Typically, we have little choice in our name, it is given to us before our personalities and interests are shaped and formed. However, I appear to have struck gold.
Sinéad Boyle, Sinéad Crowley, Sinéad Cusack, Sinéad Doyle, Sinéad Gleeson, Sinéad Keenan, Sinéad/Roe McDermott, Sinéad McPhillips, Sinéad Mercier, Sinéad O’Connor, Sinéad O’Doherty and Sinéad Ryan.
I share my first name with a litany of thoughtful, creative, smart, witty, complex and talented women. A gaggle of great gals, if you will.
One particular Sinéad has had a monumental impact on how I view the world, the way in which I question my surroundings and the reading material I subscribe to. Like many of the women I admire, I was introduced to her through Twitter and in the most implicit and explicit ways, she has taught me the importance of work, of supporting other women and how to be curious and kind.
Sinéad Gleeson is the co-founder of The Anti Room, the presenter of The Book Show on RTÉ Radio One, interviewer of Margaret Atwood and Sabina Higgins, editor of ‘The Long Gaze Back’ and really, a bit of rockstar. It is an honour to include her within the ‘Extraordinary Women’ interview series and I wholly recommend that you make time to absorb her attitude and appetite for life.
How would you define yourself, both personally and professionally?
Professionally, people think of me as a journalist, a broadcaster and an editor. People always want to talk to me about books, wherever I go, or ask for recommendations, and I love that I get to talk and write about books for a living. I’ve always been obsessed with reading and books, so to get to meet authors and ask them about the mechanics of a book – how they put it together, where characters come from – never gets dull. My questions are always framed within a professional lens, but I’m naturally curious and a great interview for listeners can feel like a great conversation. I recently interviewed Judy Blume and the questions that I asked her were probably very similar to what I wanted to know when I was 13. If the teenage me, sitting curled up in my bed could see that I met and interviewed Judy Blume… [laughs]. However, I’ve finally discovered a downside to my job, in that I’ve been tentatively writing myself, and it’s hard not to feel you’ll ever be as good as so many of the writers I admire. I’m slowly trying to get past that, by turning off the inner critic and just getting on with the words…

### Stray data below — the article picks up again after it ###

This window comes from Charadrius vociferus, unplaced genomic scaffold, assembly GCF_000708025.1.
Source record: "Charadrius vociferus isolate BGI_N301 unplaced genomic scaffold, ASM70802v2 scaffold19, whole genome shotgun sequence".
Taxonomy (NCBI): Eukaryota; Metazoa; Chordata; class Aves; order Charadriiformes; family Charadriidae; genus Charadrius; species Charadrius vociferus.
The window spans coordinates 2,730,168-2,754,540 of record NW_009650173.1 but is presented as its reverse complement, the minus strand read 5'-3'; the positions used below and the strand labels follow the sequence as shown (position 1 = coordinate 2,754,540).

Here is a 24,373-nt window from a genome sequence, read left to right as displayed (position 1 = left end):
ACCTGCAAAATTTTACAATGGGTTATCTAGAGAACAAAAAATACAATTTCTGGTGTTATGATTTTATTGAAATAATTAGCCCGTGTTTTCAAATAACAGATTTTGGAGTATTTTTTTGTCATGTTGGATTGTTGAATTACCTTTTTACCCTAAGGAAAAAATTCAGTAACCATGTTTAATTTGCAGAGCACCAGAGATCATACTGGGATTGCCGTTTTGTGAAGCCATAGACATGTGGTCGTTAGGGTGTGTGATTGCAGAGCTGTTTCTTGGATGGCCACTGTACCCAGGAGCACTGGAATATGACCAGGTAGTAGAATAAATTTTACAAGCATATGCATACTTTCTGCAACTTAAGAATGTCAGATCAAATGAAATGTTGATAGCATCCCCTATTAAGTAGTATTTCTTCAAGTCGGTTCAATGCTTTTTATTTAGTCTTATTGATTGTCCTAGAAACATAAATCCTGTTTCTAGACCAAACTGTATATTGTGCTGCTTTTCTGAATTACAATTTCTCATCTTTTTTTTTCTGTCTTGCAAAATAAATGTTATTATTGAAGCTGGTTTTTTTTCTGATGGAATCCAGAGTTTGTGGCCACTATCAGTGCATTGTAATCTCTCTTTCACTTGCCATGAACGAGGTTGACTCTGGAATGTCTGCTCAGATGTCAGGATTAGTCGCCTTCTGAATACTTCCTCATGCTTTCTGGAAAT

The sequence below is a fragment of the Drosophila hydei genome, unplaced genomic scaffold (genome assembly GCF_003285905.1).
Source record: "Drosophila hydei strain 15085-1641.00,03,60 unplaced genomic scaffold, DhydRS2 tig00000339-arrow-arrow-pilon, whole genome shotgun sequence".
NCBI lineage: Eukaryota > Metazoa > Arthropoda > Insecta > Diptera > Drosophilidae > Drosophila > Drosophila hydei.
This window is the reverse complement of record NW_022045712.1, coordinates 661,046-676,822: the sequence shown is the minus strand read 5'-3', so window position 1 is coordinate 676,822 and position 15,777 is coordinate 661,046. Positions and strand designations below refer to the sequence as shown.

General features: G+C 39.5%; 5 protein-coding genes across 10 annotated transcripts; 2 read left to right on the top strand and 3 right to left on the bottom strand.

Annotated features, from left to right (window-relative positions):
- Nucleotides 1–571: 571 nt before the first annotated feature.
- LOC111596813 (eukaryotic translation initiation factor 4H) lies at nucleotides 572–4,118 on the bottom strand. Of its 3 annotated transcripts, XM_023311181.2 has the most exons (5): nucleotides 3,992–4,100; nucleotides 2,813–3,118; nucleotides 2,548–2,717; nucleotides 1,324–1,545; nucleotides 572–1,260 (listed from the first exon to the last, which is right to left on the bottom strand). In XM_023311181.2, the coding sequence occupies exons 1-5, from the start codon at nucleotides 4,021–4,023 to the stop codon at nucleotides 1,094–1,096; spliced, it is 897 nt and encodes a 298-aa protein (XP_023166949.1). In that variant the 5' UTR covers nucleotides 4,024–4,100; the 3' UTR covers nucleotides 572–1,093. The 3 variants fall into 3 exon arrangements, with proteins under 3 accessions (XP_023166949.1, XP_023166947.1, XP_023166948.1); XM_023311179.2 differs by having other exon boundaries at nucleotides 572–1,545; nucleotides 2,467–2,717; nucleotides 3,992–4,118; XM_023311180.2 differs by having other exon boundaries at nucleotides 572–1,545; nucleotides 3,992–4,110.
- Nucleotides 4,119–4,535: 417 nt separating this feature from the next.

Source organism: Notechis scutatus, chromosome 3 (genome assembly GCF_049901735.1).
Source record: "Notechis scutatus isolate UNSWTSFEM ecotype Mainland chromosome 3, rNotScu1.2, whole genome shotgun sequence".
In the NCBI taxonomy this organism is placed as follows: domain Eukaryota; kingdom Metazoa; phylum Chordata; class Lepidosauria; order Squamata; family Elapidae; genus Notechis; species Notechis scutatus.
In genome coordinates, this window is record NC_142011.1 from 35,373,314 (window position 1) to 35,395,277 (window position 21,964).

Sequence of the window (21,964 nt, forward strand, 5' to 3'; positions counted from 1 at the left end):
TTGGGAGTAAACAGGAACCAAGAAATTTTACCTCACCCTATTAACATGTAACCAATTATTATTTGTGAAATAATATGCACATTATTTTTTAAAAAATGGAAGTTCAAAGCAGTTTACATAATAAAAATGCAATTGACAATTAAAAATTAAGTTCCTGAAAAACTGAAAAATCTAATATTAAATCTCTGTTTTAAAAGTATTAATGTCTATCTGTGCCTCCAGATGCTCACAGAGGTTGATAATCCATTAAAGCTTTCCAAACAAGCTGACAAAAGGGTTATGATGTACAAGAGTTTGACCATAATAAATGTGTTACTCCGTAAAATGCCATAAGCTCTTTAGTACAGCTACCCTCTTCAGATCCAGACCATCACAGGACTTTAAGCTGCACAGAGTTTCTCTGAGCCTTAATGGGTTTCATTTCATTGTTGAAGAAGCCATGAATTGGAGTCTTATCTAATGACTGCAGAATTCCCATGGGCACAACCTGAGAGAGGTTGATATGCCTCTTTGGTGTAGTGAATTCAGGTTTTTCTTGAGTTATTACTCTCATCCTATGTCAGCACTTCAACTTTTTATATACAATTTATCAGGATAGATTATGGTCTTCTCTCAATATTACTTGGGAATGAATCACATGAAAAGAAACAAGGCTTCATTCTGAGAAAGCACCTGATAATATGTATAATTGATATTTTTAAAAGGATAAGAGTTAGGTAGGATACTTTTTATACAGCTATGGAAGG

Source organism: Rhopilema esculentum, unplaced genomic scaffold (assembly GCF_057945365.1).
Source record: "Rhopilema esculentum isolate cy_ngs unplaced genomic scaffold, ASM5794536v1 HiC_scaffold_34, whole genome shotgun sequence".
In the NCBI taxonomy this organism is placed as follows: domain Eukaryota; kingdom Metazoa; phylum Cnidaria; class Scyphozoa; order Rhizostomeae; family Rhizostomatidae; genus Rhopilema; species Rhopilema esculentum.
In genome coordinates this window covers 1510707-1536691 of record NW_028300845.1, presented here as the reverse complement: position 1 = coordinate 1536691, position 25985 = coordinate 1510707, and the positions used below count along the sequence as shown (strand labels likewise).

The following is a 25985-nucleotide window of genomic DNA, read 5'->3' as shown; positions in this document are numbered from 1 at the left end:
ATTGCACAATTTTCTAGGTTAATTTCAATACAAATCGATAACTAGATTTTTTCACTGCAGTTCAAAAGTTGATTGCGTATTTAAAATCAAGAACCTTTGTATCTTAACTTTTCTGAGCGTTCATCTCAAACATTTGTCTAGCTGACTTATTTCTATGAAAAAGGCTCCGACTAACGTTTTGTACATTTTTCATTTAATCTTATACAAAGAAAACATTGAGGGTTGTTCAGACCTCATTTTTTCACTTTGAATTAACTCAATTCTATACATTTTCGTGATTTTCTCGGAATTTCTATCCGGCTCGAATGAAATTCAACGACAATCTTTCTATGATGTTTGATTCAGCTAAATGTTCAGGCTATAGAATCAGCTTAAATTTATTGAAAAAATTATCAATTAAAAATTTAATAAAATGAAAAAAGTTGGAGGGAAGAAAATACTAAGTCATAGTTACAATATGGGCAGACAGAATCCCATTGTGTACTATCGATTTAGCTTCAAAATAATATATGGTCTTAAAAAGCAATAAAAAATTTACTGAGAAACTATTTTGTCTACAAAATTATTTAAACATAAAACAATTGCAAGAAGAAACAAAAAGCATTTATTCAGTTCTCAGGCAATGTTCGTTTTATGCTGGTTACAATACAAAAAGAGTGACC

Personally, how would you describe yourself?